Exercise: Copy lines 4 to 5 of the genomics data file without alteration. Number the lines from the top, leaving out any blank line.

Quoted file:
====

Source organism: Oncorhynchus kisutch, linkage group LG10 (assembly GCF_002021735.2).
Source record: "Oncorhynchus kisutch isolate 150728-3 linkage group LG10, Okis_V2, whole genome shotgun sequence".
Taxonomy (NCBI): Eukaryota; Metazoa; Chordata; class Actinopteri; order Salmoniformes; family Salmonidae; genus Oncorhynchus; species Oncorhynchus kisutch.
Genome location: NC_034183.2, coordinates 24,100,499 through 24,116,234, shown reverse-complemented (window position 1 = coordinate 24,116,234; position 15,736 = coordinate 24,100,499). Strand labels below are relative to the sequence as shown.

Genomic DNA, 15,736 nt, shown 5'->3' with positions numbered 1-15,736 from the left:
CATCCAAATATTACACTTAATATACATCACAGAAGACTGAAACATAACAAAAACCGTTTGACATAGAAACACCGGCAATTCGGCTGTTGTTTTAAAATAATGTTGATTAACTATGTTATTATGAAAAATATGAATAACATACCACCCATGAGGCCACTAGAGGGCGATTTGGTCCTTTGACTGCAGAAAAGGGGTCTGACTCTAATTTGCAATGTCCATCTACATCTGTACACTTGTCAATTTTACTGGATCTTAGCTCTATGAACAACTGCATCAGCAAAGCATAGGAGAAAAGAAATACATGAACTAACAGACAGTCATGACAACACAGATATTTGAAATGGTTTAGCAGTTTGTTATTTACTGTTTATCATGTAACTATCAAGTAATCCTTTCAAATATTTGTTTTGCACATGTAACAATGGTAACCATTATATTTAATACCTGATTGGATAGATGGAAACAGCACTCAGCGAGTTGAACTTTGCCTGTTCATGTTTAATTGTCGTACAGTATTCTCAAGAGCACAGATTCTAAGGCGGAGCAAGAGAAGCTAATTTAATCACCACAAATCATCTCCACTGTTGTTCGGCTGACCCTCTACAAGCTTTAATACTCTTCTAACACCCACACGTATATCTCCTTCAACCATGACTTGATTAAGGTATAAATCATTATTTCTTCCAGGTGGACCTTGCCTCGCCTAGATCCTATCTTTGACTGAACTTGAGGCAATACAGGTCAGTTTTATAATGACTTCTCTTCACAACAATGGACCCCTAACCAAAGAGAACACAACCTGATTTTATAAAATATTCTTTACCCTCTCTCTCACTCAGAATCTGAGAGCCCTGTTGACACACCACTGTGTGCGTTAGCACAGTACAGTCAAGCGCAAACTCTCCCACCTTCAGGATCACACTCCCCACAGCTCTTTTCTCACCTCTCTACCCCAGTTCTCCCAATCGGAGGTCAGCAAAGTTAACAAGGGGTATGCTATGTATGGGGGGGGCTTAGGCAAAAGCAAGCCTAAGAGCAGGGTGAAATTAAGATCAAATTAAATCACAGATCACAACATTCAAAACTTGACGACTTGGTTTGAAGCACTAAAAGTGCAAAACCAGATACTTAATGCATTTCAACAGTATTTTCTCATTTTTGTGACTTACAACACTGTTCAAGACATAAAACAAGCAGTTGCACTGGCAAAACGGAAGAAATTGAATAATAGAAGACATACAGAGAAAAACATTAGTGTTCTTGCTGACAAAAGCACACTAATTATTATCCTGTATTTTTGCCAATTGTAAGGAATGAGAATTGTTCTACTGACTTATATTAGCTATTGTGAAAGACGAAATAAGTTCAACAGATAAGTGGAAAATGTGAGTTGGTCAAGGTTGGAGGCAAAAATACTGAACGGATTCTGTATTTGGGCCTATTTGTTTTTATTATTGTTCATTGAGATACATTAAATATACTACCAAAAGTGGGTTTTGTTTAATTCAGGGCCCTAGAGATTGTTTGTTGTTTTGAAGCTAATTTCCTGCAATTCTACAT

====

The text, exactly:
Genome location: NC_034183.2, coordinates 24,100,499 through 24,116,234, shown reverse-complemented (window position 1 = coordinate 24,116,234; position 15,736 = coordinate 24,100,499). Strand labels below are relative to the sequence as shown.

Genomic DNA, 15,736 nt, shown 5'->3' with positions numbered 1-15,736 from the left: